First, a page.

Panasonic Develops High Efficiency CRT Recycling Technology Using Laser

July 2nd, 2009 in Technology / Other

Panasonic has developed a recycling technology using laser beams to separate the front panel and back part (funnel) of a cathode ray tube (CRT) used in TV sets.

This laser-cut technology, which is implemented at PETEC's plant in Hyogo Prefecture, allows for separating CRTs quicker and cleaner than before. With this highly-efficient technology, Panasonic is poised to respond to the increasing demand for recycling used CRT TVs, tons of which are expected to be thrown away as the shift to digital terrestrial broadcasting is scheduled for completion in 2011 in Japan.

As different types of glass are used in the front panel and funnel, it is essential to separate them without mixing for recycling. The conventional method uses an electrically heated wire around the joint area of the front and funnel to separate them. However, this method not only requires time for the heating process but causes thermal stress fractures by the local heating, requiring manual corrections to clean the cut surfaces.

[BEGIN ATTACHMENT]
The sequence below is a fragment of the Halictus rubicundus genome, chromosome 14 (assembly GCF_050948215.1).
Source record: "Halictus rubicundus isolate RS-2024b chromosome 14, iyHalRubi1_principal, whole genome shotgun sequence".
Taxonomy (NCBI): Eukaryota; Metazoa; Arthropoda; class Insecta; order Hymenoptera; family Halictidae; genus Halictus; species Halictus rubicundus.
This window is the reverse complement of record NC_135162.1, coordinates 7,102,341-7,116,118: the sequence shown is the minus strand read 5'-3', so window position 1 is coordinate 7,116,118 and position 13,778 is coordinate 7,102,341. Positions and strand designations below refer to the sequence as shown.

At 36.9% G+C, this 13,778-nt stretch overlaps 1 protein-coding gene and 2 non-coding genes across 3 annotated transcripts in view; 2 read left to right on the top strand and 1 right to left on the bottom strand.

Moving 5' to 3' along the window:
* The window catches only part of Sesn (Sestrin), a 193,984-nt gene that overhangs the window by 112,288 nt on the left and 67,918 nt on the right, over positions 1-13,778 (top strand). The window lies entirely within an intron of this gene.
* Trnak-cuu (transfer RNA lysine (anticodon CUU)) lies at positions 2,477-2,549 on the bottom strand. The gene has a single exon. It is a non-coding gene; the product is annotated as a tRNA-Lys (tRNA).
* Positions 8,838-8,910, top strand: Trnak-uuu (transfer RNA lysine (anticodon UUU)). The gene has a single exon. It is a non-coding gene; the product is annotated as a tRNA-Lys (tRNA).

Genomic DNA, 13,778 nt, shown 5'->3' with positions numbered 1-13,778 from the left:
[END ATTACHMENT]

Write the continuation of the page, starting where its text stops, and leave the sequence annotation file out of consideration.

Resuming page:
Panasonic's CRT recycling technology utilizes radiation to drastically reduce the processing time with much less manual work, allowing one tube to be processed in 50 seconds, three times faster than the previous method. The laser head of the innovative system has a "surface profiling" function to maintain a constant distance between the focal point and surface of the glass. Coupled with the "radiation energy" control adjusting light intensity to the circumferential velocity, the system achieves a high quality cut with no mixing between the front and funnel glass.

Moreover, Panasonic's laser cutter is fully automated to measure the size (from 14 to 36 inches) and types (normal and wide) of CRT TVs and process with the conditions (38 different sets of conditions) suited to the size and type of each CRT.

Source: Panasonic

"Panasonic Develops High Efficiency CRT Recycling Technology Using Laser." July 2nd, 2009. http://phys.org/news165760580.html